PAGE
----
Christian pilgrims light candles at the Church of the Nativity in the biblical West Bank city of Bethlehem on December 21, 2011. Christian pilgrims are gathering in the traditional birthplace of Jesus Christ in the West Bank to celebrate Christmas on December 25. Image Credit: AFP

Dubai: The Middle East is heaving with the movement of change, the new is ringing out the old. At this momentous point in history and keeping sight of it being Christmas, we look at what it means to be a Christian in the region.

Apparently, it is a strange predicament. They want freedom and a new economic order but are worried that new Islamic governments would offer the opposite.

This means they appear to be sitting on the fence when it comes to the Arab Spring. Or are they?

The top Roman Catholic clergyman in the Holy Land, Patriarch Fouad Twal of Jerusalem sent a message of hope and support to Christians of the region on the occasion of Christmas. He expressed his support for the Arab spring adding that Christians “are not alone, many people, including the Vatican, are concerned about the situation and this gives more hope.”

He added that he was concerned about the continuing struggle and bloodshed in Egypt, Syria and elsewhere. In his message, Patriarch Twal urged Christians in the region to become involved, so they are not excluded from the movements.

“We want our Christian faithful to be involved and not feel foreign in this movement,” he said. “They have full citizenship. It is their land, their country, their present, their future.”
Patriarch Twal expressed his concern for the fate of Christians because of the upheavals and called for authorities to “protect the minorities” in the region.

Several international reports have showed that the Christians of the Middle East are declining in numbers. Many factors play a role in that, but the most prominent reason is the political upheavals of the region, and in some places apparent persecution and violence.

Iraq, for example, home to Syriac Christians, who are ethnic Assyrians, and numbered roughly 2 million in 2004, has suffered a significant decline in numbers, as many of them fled to Europe and America.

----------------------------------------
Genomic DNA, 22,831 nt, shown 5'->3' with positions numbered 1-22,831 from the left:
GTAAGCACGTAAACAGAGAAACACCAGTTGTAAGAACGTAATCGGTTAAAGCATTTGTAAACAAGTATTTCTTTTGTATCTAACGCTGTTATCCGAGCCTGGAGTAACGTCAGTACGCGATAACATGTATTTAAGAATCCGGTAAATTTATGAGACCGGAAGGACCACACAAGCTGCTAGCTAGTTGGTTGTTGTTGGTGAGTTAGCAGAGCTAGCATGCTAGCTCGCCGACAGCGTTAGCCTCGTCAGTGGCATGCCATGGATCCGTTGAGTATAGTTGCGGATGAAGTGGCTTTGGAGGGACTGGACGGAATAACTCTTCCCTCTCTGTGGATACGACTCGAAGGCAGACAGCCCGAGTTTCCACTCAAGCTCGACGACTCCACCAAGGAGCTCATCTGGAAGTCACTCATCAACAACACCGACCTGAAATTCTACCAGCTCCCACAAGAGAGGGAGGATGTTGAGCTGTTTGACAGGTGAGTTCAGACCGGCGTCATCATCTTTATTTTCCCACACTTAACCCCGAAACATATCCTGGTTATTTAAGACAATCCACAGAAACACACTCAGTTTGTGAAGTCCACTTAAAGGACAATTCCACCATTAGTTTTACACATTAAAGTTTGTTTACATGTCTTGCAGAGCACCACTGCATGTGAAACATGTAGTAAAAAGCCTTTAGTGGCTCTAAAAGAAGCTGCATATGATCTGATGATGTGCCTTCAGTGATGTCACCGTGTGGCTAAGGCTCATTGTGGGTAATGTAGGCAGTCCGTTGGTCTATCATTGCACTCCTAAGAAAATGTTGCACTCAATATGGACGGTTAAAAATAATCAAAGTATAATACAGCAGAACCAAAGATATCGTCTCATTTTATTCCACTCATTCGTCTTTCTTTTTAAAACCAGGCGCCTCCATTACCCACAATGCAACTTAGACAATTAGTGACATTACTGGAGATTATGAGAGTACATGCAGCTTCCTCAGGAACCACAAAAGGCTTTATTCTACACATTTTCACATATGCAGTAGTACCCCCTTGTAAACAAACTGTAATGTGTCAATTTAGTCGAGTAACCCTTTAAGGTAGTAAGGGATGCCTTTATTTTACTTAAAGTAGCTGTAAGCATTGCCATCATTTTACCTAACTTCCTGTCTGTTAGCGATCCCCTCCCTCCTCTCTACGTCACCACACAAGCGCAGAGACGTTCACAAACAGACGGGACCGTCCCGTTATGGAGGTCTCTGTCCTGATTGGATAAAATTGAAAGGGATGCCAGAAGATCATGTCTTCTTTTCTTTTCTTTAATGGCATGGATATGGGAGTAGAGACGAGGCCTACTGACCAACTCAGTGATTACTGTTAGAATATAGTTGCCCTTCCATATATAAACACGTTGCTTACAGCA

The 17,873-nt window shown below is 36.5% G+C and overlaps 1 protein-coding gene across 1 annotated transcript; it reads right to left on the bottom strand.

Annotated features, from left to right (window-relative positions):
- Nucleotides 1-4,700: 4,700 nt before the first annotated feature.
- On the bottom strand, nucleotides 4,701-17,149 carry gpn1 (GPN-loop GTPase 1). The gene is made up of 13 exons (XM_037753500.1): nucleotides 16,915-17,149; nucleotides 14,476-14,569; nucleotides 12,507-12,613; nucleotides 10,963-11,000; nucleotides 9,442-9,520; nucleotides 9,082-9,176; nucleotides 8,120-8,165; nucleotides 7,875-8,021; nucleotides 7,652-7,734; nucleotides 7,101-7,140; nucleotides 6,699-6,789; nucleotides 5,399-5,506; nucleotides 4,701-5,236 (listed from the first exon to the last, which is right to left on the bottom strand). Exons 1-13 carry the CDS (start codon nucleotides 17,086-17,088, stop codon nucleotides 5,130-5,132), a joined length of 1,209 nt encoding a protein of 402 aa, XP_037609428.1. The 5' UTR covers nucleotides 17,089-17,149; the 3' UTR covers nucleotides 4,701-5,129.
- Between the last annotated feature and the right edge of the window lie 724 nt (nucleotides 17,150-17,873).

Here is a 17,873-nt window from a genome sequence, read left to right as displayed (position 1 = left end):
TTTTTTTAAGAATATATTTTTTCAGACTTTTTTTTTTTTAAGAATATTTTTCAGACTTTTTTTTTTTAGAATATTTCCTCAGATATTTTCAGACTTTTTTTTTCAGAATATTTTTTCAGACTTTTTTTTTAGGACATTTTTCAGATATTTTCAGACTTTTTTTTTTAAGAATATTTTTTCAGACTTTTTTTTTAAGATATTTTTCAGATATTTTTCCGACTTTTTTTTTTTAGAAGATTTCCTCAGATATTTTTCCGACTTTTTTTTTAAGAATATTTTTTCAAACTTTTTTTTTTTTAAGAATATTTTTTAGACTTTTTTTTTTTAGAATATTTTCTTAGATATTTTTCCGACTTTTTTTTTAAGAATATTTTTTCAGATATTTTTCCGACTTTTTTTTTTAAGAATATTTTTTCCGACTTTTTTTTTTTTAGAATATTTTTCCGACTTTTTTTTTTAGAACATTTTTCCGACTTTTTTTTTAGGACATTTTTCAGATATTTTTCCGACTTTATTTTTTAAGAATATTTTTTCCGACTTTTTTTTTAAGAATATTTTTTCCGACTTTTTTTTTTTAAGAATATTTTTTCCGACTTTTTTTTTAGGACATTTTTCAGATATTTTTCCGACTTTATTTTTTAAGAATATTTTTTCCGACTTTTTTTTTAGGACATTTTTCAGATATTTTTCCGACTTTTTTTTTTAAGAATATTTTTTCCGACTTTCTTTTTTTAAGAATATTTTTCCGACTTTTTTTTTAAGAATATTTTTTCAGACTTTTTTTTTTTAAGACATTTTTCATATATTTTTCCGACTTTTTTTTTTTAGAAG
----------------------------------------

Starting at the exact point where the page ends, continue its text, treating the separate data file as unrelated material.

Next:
Christian numbers have slumped to around 500,000 according to a UN report, an estimated 2,000 Christians were killed, and 70 churches have been attacked or bombed since the war on Iraq started.

International reports say that Islamic militants have systematically attacked Christians in Iraq since the collapse of Saddam Hussein’s regime - these extremist groups, mostly Al Qaeda and its offshoots, consider Christians to be infidels.

Putting that in context, we asked a Lebanese Christian, who preferred to withhold his name, about his aspirations and fears in the Middle East, in view of Arab Spring and Islamic parties gaining power. He said: “Christians survived 2000 years, survived conquests, the Ottoman Empire and lately all the colonisations and dictators.”
He said that he is not afraid of Islamic parties coming into power, as Muslims consider “Christians to be followers of a holy book”. However, he added that he like many other Christians he knows of, are “wary of extremist action”.

This is a sentiment echoed in Syria, where many of the 2.5 million Christians are apparently supporting President Bashar Al Assad amidst ongoing protests in the country. A Christian from Syria, who also wished to remain anonymous for fear of repercussion, explained that they prefer “a brutal dictator who guarantees the rights of religious minorities to the uncertain future that Assad’s departure might bring”.

But, there are also those Christians who feel otherwise and come out to stand with their Muslim brethren. One of them said to the Gulf News Tablet: “The Syrian regime propaganda that Islamists terrorist are the one’s behind the unrest is mainly to exploit the Christians fear of Islamists for their own end.”

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